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Intraseasonal Variability of Surface Fluxes and Sea Surface Temperature in the Tropical Western Pacific and Indian Oceans

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  • 1 Climate Diagnostics Center, University of Colorado, Boulder, Colorado
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Abstract

Composites of sea surface temperature (SST), surface heat, momentum, and freshwater flux anomalies associated with intraseasonal oscillations of convection are developed for the warm pool of the western Pacific and Indian Oceans during 1986–93. The composites are based on empirical orthogonal function analysis of intraseasonally filtered outgoing longwave radiation (OLR), which efficiently extracts the Madden–Julian oscillation (MJO) in convection. Surface fluxes are estimated using gridded analyses from the European Centre for Medium-Range Weather Forecasts, weekly SST, OLR, microwave sounding unit precipitation, and the Tropical Ocean Global Atmosphere Coupled Ocean–Atmosphere Response Experiment (TOGA COARE) bulk flux algorithm. At intraseasonal timescales, these surface flux estimates agree reasonably well with estimates based on mooring observations collected during TOGA COARE.

The amplitude of the composite SST variation produced by the MJO is about 0.25°C in the western Pacific, 0.35°C in the Indonesian region, and 0.15°C in the Indian Ocean. The intraseasonal anomalies of SST and net surface heat flux propagate eastward at about 4 m s−1 along with the convective anomaly. The amplitude of the net surface heat flux variation is 50–70 W m−2 in the western Pacific, with anomalous insolation and latent heat flux making similar contributions. Across the Indian Ocean, the net surface heat flux anomaly is weaker (30–40 W m−2), and anomalous insolation appears to make a greater contribution than anomalous latent heat flux. Across the entire warm pool, the net surface heat flux leads the SST variation by about one-quarter cycle, which is consistent with the notion that surface heat flux variations are driving the SST variations at these intraseasonal timescales. The intraseasonal SST variation, however, is estimated to significantly reduce the amplitude of the latent and sensible heat fluxes produced by the MJO.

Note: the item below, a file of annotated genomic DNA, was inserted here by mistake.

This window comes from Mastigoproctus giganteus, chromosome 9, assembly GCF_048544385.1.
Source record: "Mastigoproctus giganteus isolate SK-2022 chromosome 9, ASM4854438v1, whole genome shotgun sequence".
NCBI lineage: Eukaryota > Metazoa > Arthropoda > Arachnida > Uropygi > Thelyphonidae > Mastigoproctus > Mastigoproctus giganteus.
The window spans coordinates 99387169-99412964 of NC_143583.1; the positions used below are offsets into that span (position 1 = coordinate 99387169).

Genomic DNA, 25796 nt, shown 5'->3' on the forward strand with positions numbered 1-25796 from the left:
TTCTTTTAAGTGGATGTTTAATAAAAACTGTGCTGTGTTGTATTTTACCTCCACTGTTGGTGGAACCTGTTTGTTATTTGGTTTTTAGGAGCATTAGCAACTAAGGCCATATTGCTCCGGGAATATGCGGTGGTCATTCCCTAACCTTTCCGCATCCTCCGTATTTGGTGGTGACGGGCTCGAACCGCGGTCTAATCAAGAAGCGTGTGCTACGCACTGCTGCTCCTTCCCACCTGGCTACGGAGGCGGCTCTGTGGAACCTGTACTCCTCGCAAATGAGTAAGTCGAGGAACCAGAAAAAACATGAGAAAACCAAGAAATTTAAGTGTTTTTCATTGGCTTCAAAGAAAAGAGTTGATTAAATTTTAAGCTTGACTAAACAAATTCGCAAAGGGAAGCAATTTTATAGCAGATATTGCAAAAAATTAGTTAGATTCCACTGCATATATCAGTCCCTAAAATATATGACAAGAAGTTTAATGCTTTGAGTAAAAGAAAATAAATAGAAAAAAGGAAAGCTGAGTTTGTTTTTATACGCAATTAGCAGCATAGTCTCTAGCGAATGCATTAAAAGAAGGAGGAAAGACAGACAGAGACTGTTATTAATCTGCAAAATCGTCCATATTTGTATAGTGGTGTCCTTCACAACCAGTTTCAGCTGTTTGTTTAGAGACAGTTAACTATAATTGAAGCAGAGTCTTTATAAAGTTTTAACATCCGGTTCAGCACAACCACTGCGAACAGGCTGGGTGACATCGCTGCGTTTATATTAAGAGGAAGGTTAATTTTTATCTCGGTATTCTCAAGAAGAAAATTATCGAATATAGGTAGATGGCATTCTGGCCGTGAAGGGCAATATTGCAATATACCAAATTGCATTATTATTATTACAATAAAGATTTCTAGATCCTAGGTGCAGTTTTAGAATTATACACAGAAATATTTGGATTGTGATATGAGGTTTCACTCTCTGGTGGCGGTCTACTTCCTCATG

Corresponding author address: Dr. Toshiaki Shinoda, Climate Diagnostics Center, University of Colorado, Campus Box 449, Boulder, CO 80309.

Email: ts@cdc.noaa.gov

Abstract

Composites of sea surface temperature (SST), surface heat, momentum, and freshwater flux anomalies associated with intraseasonal oscillations of convection are developed for the warm pool of the western Pacific and Indian Oceans during 1986–93. The composites are based on empirical orthogonal function analysis of intraseasonally filtered outgoing longwave radiation (OLR), which efficiently extracts the Madden–Julian oscillation (MJO) in convection. Surface fluxes are estimated using gridded analyses from the European Centre for Medium-Range Weather Forecasts, weekly SST, OLR, microwave sounding unit precipitation, and the Tropical Ocean Global Atmosphere Coupled Ocean–Atmosphere Response Experiment (TOGA COARE) bulk flux algorithm. At intraseasonal timescales, these surface flux estimates agree reasonably well with estimates based on mooring observations collected during TOGA COARE.

The amplitude of the composite SST variation produced by the MJO is about 0.25°C in the western Pacific, 0.35°C in the Indonesian region, and 0.15°C in the Indian Ocean. The intraseasonal anomalies of SST and net surface heat flux propagate eastward at about 4 m s−1 along with the convective anomaly. The amplitude of the net surface heat flux variation is 50–70 W m−2 in the western Pacific, with anomalous insolation and latent heat flux making similar contributions. Across the Indian Ocean, the net surface heat flux anomaly is weaker (30–40 W m−2), and anomalous insolation appears to make a greater contribution than anomalous latent heat flux. Across the entire warm pool, the net surface heat flux leads the SST variation by about one-quarter cycle, which is consistent with the notion that surface heat flux variations are driving the SST variations at these intraseasonal timescales. The intraseasonal SST variation, however, is estimated to significantly reduce the amplitude of the latent and sensible heat fluxes produced by the MJO.

Corresponding author address: Dr. Toshiaki Shinoda, Climate Diagnostics Center, University of Colorado, Campus Box 449, Boulder, CO 80309.

Email: ts@cdc.noaa.gov

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